Seligman makes the case for instilling optimism as a life skill, outlining the ways it correlates with success in everything from health and the immune system to sales to politics. This book could be enormously liberating for anyone convinced that depression is some deep underlying disorder to be rooted out. Seligman attributes most cases to patterns of conscious negative thoughts, which are eminently fixable, and lays out the exact techniques for changing your modes of thinking and ‘explanatory style’.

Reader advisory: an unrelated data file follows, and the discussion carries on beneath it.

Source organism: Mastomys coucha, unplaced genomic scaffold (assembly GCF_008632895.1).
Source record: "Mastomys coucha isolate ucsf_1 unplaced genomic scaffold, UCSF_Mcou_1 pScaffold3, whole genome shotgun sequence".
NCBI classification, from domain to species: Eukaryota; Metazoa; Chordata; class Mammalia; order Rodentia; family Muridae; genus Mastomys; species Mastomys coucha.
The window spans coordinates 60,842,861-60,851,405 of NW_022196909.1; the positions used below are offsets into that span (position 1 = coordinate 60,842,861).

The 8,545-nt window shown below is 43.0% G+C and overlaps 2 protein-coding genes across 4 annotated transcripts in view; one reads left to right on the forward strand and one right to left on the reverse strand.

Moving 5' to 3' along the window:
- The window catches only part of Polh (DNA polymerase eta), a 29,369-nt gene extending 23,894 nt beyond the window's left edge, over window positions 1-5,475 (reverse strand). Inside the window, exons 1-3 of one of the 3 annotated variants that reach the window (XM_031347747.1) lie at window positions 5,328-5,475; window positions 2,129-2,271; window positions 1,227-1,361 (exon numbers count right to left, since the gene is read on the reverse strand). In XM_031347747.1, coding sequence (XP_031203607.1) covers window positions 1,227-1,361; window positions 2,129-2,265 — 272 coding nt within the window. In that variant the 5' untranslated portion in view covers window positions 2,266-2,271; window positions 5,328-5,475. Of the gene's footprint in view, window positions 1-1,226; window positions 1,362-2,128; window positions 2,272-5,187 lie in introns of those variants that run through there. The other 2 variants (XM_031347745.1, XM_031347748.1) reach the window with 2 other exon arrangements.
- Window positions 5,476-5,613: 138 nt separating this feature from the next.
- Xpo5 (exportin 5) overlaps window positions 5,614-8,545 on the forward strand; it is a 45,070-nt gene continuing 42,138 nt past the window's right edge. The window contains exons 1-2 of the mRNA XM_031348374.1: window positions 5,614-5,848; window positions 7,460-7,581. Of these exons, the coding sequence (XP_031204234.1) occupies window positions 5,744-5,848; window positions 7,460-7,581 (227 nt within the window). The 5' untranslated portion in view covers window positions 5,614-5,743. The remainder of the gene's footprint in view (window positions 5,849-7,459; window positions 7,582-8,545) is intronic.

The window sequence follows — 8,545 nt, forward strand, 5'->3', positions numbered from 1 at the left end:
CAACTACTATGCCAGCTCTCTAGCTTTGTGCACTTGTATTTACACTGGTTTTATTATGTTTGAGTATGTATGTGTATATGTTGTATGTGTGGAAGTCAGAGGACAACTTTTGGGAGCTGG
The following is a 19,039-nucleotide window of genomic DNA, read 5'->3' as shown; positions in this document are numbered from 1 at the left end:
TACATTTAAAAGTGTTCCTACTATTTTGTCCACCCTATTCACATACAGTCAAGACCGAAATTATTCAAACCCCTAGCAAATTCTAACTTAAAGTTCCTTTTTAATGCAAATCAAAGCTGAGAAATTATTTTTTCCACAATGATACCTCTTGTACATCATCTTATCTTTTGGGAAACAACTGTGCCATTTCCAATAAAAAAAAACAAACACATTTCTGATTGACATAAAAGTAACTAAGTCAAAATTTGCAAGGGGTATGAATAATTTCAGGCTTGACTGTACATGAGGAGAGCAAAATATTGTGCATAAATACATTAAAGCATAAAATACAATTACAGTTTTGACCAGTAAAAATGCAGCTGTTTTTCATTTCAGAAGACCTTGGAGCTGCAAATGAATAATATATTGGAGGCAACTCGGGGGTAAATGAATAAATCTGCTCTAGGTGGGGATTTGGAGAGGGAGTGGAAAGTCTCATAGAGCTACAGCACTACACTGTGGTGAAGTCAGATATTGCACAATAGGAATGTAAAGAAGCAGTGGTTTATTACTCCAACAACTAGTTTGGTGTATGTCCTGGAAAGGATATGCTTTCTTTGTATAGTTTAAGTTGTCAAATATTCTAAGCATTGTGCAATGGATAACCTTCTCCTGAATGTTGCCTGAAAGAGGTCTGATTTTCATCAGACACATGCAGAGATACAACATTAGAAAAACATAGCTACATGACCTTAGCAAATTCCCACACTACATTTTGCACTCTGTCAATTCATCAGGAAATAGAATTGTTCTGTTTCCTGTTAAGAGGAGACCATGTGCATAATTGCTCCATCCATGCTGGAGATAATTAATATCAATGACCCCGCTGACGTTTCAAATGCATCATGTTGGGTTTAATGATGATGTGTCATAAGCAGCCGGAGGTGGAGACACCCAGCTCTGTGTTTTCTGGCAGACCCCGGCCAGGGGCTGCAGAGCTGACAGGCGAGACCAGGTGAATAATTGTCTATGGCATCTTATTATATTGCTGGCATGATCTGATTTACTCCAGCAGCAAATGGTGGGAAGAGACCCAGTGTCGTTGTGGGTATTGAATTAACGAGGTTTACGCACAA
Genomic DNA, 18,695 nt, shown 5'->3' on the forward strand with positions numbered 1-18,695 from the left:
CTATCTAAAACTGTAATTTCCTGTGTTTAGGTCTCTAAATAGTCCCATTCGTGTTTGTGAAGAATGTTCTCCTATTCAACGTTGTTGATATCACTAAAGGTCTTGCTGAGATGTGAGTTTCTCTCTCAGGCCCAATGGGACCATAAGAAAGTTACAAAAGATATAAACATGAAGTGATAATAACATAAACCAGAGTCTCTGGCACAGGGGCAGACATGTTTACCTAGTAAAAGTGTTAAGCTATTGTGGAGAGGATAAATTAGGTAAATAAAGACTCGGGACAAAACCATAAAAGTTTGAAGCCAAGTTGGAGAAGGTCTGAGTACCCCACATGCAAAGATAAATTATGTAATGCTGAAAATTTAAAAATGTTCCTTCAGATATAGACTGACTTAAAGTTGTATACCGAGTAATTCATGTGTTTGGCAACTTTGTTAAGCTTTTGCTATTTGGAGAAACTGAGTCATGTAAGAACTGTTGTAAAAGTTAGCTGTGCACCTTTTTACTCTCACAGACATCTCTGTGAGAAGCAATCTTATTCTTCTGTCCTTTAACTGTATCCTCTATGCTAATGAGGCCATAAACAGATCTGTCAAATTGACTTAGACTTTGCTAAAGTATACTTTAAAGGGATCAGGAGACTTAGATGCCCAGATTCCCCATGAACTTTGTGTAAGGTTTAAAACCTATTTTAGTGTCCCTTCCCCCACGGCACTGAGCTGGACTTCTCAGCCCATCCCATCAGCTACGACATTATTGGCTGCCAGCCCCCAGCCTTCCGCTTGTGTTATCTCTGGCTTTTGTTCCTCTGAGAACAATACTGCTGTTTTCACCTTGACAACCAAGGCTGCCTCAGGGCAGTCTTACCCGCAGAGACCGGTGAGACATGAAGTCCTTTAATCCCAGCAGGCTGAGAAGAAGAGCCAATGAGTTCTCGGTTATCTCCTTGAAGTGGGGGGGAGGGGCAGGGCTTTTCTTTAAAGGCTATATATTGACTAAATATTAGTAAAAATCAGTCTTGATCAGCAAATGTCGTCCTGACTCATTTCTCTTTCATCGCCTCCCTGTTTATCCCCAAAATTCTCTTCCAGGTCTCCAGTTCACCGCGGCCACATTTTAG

Harari approaches the depression epidemic from a different direction, but comes to a similar conclusion to Seligman about the existential crisis caused by the breakdown of community. That’s just one small facet of this wide-ranging history, which might be one of the most fascinating and revelatory books I’ve ever read. The most intriguing idea: The ability to co-ordinate through abstract fictions (human rights, countries, religion, money) was the real impetus behind our species’ dominance.
Too many Cheesy Capitalised Words (TM), somewhat repetitive, prone to stating the bleeding obvious, and a bit of gratuitous god-bothering. With that being said, it’s sold 25 million copies and counting, and is still the best introduction to interpersonal communication that I know of.